I haven't yet worked out the reasoning for the two different treatments but with McCarthy one gets the feeling there will be one.

One definition of 3rd person limited I've come across -- I've still got more pieces of paper in my house than data on memory sticks -- states that, 'third person limited is the inner and outer world of the main character and the outer world of the rest.'

I take it to mean that 'the outer world of the rest' is being described from the point of view of the main character. (The main character can't know the inner world of his fellows.) But theres's no mention of how this should be formatted. No recognition that describing 'the outer world of the rest' from their own point of view -- how this is usually formatted -- might sound like head-hopping.

The only thing even partway definitive on paragraphing that I have found, is by Sarah Endacott of Edit or Die in her Style and grammar Notes, page 12, Speech or Dialogue ---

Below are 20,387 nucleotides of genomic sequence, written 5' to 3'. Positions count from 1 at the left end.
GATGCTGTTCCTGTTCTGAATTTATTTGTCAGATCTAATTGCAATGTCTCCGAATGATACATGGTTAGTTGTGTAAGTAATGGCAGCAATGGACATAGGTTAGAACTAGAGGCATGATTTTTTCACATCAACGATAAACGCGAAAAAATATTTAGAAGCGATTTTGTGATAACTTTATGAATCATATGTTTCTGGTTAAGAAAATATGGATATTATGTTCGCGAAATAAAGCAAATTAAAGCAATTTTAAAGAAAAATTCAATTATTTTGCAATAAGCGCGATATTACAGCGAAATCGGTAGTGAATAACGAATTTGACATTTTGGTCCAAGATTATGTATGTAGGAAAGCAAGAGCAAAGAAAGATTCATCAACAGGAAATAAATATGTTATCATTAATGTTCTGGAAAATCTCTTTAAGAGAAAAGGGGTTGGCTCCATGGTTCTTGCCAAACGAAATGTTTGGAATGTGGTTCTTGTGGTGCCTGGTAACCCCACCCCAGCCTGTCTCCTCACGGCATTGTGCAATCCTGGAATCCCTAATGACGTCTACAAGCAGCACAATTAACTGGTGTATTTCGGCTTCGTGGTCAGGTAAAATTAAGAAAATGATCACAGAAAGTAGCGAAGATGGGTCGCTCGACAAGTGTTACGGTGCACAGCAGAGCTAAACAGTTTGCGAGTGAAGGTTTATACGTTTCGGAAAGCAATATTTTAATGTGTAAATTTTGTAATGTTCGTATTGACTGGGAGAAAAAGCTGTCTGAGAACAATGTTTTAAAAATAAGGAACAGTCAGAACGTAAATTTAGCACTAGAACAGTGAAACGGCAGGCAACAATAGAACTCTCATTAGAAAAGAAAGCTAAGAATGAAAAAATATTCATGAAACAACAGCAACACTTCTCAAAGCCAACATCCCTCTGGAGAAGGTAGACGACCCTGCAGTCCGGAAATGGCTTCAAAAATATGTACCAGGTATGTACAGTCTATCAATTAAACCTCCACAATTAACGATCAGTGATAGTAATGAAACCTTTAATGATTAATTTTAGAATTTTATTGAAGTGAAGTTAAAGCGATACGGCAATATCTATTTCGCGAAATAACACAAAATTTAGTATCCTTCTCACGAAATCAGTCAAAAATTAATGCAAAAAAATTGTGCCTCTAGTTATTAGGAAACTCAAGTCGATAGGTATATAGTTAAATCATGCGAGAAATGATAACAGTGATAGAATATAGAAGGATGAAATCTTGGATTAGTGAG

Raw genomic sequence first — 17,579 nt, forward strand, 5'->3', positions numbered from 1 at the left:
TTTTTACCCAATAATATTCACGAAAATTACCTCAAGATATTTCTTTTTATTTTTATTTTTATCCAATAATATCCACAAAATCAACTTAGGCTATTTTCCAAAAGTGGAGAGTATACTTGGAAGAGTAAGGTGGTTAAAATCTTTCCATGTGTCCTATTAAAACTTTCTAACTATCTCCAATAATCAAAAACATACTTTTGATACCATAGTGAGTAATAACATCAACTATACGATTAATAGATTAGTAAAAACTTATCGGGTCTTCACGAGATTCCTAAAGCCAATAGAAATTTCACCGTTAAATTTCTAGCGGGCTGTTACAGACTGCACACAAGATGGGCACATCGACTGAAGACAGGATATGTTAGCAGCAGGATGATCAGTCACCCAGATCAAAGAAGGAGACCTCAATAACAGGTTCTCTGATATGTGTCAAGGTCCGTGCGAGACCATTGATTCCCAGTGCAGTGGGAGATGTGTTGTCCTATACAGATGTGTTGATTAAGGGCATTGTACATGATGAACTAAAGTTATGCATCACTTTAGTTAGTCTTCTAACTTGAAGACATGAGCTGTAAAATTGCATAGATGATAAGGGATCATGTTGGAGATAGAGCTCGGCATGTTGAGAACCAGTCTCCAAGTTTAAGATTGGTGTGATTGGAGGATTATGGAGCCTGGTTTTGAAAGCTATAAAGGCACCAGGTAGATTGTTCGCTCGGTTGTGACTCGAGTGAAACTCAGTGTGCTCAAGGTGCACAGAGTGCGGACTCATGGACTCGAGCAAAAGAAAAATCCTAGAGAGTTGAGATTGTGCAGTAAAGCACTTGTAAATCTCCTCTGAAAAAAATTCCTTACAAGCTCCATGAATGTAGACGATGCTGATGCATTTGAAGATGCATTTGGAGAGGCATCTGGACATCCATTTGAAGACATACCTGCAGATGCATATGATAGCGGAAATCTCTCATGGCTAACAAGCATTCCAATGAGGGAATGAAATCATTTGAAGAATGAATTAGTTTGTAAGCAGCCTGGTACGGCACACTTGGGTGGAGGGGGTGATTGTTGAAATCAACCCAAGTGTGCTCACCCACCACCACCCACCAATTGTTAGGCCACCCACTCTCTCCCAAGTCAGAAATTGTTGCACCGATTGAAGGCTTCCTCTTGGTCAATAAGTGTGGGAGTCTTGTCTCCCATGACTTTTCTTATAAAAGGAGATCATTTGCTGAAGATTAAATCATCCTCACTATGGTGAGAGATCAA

"starts a new paragraph. This must occur when there is a new person speaking, and should occur if the person talking commences a new train of thought, his/her own new paragraph. If in doubt, start a new paragraph. For every new speaker start a new paragraph. Never have two people speaking in the same paragraph, even if they are interacting."

While  "If in doubt, start a new paragraph," gets me over the hurdle, though I still don't know why that hurdle.

Saturday, March 19, 2011

Paragraphing as a Function of 3rd person POV

A discussion (telephone conversation ... no net links) on paragraphing led me to look at my own practice. It's interesting how and where you/I/your average writer gets her self-doubts from, isn't it? The fact that paragraphing was discussed, as in how to format them in Word for Mac, sent me to look at my own practise with a fresh eye. Despite the fact that I don't use Word 2008 for Mac.